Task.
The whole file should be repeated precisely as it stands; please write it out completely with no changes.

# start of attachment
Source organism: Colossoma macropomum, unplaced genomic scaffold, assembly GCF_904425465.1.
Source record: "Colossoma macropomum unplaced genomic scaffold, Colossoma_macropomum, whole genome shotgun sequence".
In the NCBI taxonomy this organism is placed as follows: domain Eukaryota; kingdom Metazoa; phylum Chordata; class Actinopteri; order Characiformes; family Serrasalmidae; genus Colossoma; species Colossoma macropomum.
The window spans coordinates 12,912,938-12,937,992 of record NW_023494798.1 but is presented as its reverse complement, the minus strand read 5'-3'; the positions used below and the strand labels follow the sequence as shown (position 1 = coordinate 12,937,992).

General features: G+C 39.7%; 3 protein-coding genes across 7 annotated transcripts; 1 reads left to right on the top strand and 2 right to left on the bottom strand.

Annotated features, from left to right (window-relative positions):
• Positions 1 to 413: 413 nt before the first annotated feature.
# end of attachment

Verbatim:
Source organism: Colossoma macropomum, unplaced genomic scaffold, assembly GCF_904425465.1.
Source record: "Colossoma macropomum unplaced genomic scaffold, Colossoma_macropomum, whole genome shotgun sequence".
In the NCBI taxonomy this organism is placed as follows: domain Eukaryota; kingdom Metazoa; phylum Chordata; class Actinopteri; order Characiformes; family Serrasalmidae; genus Colossoma; species Colossoma macropomum.
The window spans coordinates 12,912,938-12,937,992 of record NW_023494798.1 but is presented as its reverse complement, the minus strand read 5'-3'; the positions used below and the strand labels follow the sequence as shown (position 1 = coordinate 12,937,992).

General features: G+C 39.7%; 3 protein-coding genes across 7 annotated transcripts; 1 reads left to right on the top strand and 2 right to left on the bottom strand.

Annotated features, from left to right (window-relative positions):
• Positions 1 to 413: 413 nt before the first annotated feature.